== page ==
Production[edit]

Massacre Mafia Style was filmed on location in Los Angeles. It was edited by Tony Mora and by Emmy-nominated editor Robert Florio (who would also go on to edit on Mitchell’s next film Gone with the Pope). Mitchell was said to have been inspired by 1972’s The Godfather directed by Francis Ford Coppola and makes a reference to the famous movie in his dialogue, without naming it specifically.[8] During the 1970s, the poliziotteschi (crime-action) genre in Italy was exploding. However, there were very few American-made mafia films catching fire besides the namesake Godfather film. Mitchell was clearly influenced by Coppola’s work (as well as Scorsese’s) and was moved to tell his version of what it’s like to be an Italian-American, using his own nightclub points-of-reference and his bird's-eye-view of those Italian-American businessmen and their “spaghetti” traditions.

Mitchell’s next film, Gone with the Pope was originally shot the next year but was not originally completed when Mitchell died from lung cancer, and remained unfinished until 2009.[9] The film negative and unfinished cut work print were discovered in Mitchell's parking garage several years after his death. It has been edited and restored by cult film distributor Grindhouse Releasing which has also re-released Massacre Mafia Style on Blu-ray and DVD.[10]

Release[edit]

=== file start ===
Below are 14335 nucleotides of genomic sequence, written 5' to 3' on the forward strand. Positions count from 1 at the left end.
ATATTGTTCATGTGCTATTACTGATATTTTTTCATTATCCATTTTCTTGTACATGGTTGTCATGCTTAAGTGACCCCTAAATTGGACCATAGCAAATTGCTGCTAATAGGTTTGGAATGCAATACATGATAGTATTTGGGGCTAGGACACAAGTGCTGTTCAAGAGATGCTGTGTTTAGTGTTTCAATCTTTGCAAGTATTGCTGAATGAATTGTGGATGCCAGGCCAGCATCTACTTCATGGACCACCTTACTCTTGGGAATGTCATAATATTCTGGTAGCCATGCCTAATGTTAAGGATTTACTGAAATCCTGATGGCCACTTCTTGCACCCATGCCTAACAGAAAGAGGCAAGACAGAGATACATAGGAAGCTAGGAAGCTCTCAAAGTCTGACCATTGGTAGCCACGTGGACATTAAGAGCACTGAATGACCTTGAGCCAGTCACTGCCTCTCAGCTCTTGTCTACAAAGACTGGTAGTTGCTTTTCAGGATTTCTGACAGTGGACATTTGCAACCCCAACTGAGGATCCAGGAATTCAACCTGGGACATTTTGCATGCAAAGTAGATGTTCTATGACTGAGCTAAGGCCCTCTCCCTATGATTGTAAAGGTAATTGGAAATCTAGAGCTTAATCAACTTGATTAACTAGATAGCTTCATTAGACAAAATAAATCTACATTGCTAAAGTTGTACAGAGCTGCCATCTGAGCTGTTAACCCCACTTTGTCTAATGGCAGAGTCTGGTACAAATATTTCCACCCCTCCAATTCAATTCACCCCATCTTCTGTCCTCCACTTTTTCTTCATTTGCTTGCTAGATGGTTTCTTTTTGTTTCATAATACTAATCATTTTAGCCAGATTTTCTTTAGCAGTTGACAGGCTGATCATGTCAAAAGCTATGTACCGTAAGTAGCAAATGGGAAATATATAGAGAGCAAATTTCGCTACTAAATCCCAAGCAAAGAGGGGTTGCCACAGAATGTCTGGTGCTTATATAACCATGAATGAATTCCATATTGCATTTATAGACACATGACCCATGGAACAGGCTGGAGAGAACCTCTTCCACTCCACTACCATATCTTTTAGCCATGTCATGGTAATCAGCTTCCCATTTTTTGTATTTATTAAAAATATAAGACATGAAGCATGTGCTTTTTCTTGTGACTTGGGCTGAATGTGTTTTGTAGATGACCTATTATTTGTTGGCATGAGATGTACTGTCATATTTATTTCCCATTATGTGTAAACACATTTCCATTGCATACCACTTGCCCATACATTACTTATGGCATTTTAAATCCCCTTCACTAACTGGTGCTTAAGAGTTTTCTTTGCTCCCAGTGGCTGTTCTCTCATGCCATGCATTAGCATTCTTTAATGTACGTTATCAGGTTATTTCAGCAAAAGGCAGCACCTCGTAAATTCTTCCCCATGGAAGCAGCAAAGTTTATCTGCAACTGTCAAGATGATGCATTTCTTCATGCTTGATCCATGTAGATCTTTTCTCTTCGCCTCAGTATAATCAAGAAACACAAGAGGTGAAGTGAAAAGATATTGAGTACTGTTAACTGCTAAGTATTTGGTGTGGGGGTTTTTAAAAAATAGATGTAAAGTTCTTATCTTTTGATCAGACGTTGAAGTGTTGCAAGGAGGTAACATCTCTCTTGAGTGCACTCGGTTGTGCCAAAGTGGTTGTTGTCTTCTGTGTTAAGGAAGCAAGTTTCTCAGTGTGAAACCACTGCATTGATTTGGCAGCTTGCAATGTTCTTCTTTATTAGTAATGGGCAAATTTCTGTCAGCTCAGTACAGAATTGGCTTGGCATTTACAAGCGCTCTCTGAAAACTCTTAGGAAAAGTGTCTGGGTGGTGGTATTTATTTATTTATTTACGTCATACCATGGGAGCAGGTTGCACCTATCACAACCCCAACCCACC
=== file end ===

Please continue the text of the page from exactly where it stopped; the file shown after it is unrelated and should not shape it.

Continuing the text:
The movie was released theatrically in 1978 by Moonstone Entertainment, but didn't begin quietly building a cult audience until released on VHS by Video Gems in the 1980s. It has since been rediscovered, restored and re-released by Grindhouse Releasing and with it, a cult status growing ever stronger.[2] In 2015, Grindhouse Releasing released a digitally restored version of the film on Blu-ray for the first time.[3] Nathanial Thompson of TCM (Turner Classic Movies) Underground called the film “mind-bending” adding that “with Duke Mitchell's cult following steadily building on what seems to be a daily basis, one can only wonder how far and wide the legacy of this entertainment jack of all trades will go.”[2] Josh Hurtado of Twitchfilm commented that it’s “the rare film that is BETTER than its trailer... a great forgotten gem.”[11] The reviewers at the Las Vegas Sun noted that Massacre Mafia Style is “a virtual torrent of bloodshed” and that it “makes the GODFATHER movies look like Sunday school picnic outings!”

See also[edit]

References[edit]

  1. ^ a b [1] “Massacre Mafia Style” – The Grindhouse Database
  2. ^ a b c d e f [2] TCM Underground “Massacre Mafia Style” by Nathanial Thompson, May 31, 2013
  3. ^ a b [3] Blu-ray.com “Massacre Mafia Style Blu-ray Detailed”, December 2, 2014
  4. ^ [4] The Flintstones Shorts - (Duke Mitchell sings as Fred Flintstone) "When the Saints Go Marching In"
  5. ^ [5] The Flintstones Shorts - (Duke Mitchell sings as Fred Flintstone) "Listen to the Rockin' Bird"
  6. ^ [6] Trailers From Hell - Director Joe Dante on "Bela Lugosi Meets a Brooklyn Gorilla"
  7. ^ [7] New York Times "Sammy Petrillo, Comedian" Obituary, By DENNIS HEVESI, August 24, 2009
  8. ^ "Gone with the Pope" Duke Mitchell Bio
  9. ^ Grindhouse Official web site
  10. ^ "Weekend Weirdness: Gone with the Pope", by Hunter Stephenson, November 15,2009
  11. ^ Twitchfilm “DVD Review: MASSACRE MAFIA STYLE: Family Edition”, February 2011

External links[edit]